I've lived much of my life deciding whether or not people deserved my compassion. And I had a fantastic formula for deciding this: if their challenges were easier than mine, then no compassion was given on my part.
A Family Challenge
My brother and his wife were the perfect examples. A beautiful couple. Had a great marriage. Had a comfortable home. Were raising a beautiful little boy. But there was one problem: my sister-in-law was struggling to get pregnant with child no. 2.
My brother and his wife shared their pain and literal tears in struggling to grow their family. One day, my father called and said we were doing a family fast for them that they might be able to have another child. And I became angry.
As a single gay Mormon, I thought, "For Pete's sake! Why can't they be grateful?! At least they were able to marry. I'm not even allowed to marry the person I want to. And they already have one child. I'll probably never have a child of my own. I don't see the family organizing a family fast for me and my challenges are much greater than theirs. This is bull crap!!!" Feeling completely justified, I gladly ate during the fast and withheld any compassion for them.
But I was wrong. Dead wrong. And this type of thinking was toxic to my own peace and my own growth. But the stupid thing is, that while I was sitting in my cesspool of self-pity, there are many in the world who could use the same formula on me and tell me to stop being a crybaby for my challenges.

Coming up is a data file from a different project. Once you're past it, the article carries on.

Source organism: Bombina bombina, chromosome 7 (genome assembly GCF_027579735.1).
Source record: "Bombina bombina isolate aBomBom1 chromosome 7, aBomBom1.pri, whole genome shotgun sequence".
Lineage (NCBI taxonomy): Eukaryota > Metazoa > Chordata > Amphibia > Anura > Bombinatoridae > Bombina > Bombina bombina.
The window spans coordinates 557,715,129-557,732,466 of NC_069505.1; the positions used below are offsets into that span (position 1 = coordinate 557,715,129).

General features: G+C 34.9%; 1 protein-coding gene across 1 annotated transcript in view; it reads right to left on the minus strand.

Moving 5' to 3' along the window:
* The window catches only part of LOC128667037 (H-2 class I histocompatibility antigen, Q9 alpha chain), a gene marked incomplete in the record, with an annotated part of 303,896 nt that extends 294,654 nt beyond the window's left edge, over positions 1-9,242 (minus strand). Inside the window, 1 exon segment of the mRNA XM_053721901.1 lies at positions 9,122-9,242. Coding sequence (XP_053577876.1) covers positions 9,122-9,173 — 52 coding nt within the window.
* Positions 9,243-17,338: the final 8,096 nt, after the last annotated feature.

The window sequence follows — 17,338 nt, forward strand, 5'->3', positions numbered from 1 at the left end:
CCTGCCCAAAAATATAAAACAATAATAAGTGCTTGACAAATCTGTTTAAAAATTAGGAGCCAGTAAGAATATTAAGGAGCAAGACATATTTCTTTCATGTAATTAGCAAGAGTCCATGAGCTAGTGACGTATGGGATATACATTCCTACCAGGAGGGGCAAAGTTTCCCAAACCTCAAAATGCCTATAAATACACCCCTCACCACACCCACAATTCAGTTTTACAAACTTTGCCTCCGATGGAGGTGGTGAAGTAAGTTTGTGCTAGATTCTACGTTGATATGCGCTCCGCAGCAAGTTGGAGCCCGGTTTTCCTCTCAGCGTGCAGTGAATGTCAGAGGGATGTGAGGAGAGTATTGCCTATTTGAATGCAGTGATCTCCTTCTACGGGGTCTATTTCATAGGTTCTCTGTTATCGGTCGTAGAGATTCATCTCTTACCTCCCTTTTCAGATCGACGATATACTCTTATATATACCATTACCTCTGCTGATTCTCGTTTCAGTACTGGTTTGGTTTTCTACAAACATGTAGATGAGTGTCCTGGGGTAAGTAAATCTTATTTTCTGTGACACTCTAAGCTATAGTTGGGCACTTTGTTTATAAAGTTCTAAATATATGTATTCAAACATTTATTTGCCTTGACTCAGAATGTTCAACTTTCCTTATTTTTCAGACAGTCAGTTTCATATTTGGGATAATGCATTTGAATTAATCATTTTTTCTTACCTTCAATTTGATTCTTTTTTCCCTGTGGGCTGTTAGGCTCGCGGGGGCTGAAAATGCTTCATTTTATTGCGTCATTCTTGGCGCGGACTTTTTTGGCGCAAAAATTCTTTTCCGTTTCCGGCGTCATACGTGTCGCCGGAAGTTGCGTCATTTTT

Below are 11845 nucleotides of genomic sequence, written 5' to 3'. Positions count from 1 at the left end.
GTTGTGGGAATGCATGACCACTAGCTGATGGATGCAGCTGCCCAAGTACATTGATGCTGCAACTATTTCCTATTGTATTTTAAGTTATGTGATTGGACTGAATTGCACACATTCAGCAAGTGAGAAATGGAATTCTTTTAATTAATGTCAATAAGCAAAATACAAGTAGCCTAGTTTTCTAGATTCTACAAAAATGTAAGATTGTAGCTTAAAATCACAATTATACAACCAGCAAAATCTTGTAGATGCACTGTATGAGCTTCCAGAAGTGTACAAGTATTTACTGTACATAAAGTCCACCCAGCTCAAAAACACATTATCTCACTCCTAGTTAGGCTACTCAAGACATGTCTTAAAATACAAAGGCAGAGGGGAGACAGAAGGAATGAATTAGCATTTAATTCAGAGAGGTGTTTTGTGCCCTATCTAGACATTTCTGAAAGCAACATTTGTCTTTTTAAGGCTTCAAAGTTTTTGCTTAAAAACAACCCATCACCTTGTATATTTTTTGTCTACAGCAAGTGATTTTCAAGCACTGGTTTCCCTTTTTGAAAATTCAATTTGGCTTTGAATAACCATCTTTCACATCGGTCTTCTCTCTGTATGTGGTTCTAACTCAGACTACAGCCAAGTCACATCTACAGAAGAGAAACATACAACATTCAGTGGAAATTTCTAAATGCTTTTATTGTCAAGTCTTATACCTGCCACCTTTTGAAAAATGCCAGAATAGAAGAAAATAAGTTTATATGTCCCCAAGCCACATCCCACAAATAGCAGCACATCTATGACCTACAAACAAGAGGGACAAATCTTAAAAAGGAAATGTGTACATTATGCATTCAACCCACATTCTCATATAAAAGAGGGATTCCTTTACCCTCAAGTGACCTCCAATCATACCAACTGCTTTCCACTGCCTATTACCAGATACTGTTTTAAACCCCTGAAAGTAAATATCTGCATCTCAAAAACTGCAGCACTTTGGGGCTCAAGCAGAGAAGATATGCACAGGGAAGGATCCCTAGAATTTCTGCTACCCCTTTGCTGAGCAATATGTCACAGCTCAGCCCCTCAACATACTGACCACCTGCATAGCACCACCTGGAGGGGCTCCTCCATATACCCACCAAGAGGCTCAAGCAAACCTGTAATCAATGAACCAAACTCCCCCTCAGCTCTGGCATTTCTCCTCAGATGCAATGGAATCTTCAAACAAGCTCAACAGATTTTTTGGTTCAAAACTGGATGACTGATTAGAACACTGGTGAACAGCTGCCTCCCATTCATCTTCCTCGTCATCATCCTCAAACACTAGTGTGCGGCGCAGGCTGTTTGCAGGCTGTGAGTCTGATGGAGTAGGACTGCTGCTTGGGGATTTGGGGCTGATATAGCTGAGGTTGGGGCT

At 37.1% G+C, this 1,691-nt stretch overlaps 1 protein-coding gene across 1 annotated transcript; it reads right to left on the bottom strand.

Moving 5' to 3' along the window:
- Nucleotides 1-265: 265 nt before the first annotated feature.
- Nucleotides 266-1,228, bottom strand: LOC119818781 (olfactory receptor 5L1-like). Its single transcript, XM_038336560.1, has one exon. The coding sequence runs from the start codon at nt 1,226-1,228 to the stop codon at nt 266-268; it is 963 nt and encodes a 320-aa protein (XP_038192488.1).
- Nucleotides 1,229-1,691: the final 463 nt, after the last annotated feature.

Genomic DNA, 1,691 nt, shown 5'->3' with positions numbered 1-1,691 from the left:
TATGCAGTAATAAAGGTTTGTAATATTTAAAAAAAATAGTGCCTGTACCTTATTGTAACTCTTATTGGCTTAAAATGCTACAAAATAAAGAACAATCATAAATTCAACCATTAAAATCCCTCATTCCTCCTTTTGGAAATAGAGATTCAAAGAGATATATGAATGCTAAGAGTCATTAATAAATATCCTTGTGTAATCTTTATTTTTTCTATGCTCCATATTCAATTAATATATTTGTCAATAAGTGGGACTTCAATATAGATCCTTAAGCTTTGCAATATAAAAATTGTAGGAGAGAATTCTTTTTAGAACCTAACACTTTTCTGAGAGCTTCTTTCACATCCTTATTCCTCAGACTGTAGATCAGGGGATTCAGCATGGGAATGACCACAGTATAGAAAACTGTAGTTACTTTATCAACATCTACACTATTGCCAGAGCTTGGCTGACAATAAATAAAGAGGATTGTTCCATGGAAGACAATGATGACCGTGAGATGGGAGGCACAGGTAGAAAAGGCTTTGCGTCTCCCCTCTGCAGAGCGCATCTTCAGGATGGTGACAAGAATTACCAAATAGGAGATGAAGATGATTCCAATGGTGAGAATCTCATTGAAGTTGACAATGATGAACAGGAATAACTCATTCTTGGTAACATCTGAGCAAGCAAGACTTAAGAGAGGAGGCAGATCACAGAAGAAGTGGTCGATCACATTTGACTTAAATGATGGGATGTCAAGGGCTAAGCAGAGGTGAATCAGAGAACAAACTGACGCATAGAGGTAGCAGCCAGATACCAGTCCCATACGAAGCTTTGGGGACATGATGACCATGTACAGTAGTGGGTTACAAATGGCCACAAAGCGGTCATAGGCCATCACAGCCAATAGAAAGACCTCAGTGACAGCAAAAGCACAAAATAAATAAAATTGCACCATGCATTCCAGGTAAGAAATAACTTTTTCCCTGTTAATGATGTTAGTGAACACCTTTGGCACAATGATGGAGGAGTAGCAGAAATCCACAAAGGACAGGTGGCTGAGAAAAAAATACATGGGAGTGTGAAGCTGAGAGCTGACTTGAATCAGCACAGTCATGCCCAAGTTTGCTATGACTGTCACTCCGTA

Eternal Laws of Proportion
My main problem was this phrase: "at least." I used it all the time to justify withholding compassion. "At least they have this. . . At least they are not dealing with that. . . At least. . . At least. . . At least. . . It was a broken record of "Josh's Greatest Hits of Self-Misery & Self-Destruction."
To the core of it, I felt that watching the "easier" challenges of others somehow diminished what I was experiencing. And that hurt. But I was looking at it all wrong. Mark Twain said:
Nothing that grieves us can be called little: by the eternal laws of proportion a child's loss of a doll and a king's loss of a crown are events of the same size.
I'm trying to develop my ability experiencing my our own pain while entering that same space of another's. I find it hard to do as I quickly turn to the old habit of ". . . at least." Ugh, more work to do.
Lead image from bravelybotchinglife.com
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